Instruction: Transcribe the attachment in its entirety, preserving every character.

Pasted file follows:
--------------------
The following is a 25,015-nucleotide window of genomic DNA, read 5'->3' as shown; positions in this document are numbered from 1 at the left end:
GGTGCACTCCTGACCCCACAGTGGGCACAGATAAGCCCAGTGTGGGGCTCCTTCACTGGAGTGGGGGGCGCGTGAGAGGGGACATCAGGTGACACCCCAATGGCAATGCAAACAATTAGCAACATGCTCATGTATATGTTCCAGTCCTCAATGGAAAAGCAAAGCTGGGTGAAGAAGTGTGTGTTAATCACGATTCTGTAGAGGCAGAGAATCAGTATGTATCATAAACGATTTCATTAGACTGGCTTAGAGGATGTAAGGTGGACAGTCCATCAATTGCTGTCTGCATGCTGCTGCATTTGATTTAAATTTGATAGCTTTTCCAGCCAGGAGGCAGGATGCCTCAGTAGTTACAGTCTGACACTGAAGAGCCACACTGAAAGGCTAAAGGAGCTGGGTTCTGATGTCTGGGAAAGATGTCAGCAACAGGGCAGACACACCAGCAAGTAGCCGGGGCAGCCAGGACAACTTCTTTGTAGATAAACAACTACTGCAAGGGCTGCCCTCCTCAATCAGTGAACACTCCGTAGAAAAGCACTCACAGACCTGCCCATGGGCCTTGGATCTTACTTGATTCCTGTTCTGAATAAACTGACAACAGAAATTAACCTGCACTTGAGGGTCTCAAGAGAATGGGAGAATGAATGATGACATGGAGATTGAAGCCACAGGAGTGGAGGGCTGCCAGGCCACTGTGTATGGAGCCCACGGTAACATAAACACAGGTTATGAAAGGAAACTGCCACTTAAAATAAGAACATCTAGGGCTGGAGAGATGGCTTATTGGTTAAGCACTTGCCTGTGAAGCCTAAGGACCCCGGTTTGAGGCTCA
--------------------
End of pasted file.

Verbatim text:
The following is a 25,015-nucleotide window of genomic DNA, read 5'->3' as shown; positions in this document are numbered from 1 at the left end:
GGTGCACTCCTGACCCCACAGTGGGCACAGATAAGCCCAGTGTGGGGCTCCTTCACTGGAGTGGGGGGCGCGTGAGAGGGGACATCAGGTGACACCCCAATGGCAATGCAAACAATTAGCAACATGCTCATGTATATGTTCCAGTCCTCAATGGAAAAGCAAAGCTGGGTGAAGAAGTGTGTGTTAATCACGATTCTGTAGAGGCAGAGAATCAGTATGTATCATAAACGATTTCATTAGACTGGCTTAGAGGATGTAAGGTGGACAGTCCATCAATTGCTGTCTGCATGCTGCTGCATTTGATTTAAATTTGATAGCTTTTCCAGCCAGGAGGCAGGATGCCTCAGTAGTTACAGTCTGACACTGAAGAGCCACACTGAAAGGCTAAAGGAGCTGGGTTCTGATGTCTGGGAAAGATGTCAGCAACAGGGCAGACACACCAGCAAGTAGCCGGGGCAGCCAGGACAACTTCTTTGTAGATAAACAACTACTGCAAGGGCTGCCCTCCTCAATCAGTGAACACTCCGTAGAAAAGCACTCACAGACCTGCCCATGGGCCTTGGATCTTACTTGATTCCTGTTCTGAATAAACTGACAACAGAAATTAACCTGCACTTGAGGGTCTCAAGAGAATGGGAGAATGAATGATGACATGGAGATTGAAGCCACAGGAGTGGAGGGCTGCCAGGCCACTGTGTATGGAGCCCACGGTAACATAAACACAGGTTATGAAAGGAAACTGCCACTTAAAATAAGAACATCTAGGGCTGGAGAGATGGCTTATTGGTTAAGCACTTGCCTGTGAAGCCTAAGGACCCCGGTTTGAGGCTCA